Although few academics would want to acknowledge this, economics is, at bottom, about human behavior: rational humans respond to incentives and shy away from disincentives. If you understand that, you’re more than halfway to understanding the marketplace.
Maggie Larche does understand the human connection to economic behavior, and she also understands that it’s never too early to start teaching children the logical outcomes of their decision and behavior. To this end, she’s written a perfect book for older elementary to younger middle school aged children: Striker Jones: Elementary Economics For Elementary Detectives, Second Edition. (There’s also a teacher’s companion book, which you can find here.)In several short, enjoyable chapters, Striker Jones amazes his friends by solving a series of mysteries. Striker has two advantages that his friends do not have: he pays attention and he understands those basic economic principles of incentives and disincentives.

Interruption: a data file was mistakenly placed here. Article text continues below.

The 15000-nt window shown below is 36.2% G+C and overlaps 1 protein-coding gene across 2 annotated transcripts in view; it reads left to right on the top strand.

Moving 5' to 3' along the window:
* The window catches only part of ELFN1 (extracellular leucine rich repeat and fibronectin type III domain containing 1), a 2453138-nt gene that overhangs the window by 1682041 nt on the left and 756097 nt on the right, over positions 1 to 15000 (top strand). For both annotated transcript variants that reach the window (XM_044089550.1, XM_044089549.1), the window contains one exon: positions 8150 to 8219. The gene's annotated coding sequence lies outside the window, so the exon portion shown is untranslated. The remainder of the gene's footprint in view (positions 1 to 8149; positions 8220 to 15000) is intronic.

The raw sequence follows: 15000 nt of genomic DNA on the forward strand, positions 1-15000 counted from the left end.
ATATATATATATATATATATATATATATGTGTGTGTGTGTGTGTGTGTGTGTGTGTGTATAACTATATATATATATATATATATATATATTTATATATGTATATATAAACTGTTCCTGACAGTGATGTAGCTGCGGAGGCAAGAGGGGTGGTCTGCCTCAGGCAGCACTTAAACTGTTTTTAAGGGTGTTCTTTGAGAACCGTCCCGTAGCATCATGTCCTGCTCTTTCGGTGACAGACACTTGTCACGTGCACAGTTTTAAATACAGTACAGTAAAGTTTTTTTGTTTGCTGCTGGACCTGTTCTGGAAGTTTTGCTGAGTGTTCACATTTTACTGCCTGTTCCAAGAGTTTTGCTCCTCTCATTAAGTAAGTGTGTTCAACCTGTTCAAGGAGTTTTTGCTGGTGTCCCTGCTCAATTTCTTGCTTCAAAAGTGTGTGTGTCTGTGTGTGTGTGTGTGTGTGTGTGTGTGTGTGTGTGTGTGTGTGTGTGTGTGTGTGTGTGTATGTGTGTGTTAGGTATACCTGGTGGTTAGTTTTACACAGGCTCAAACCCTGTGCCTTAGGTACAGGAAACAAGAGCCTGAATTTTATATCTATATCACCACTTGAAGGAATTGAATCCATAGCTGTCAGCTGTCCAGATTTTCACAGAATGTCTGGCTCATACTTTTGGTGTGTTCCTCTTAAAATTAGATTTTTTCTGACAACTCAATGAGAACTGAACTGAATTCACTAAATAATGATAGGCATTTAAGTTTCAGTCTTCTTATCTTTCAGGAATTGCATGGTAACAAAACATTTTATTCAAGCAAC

If you would like to give your child an easy, fun introduction to economics, one that counters the fantasy numbers and plans that Progressives generate and that they teach in schools, I highly recommend this book.
Also, if you’re interested in helping Maggie share with a wider audience her ideas about teaching economics to children, check out her Kickstarter page.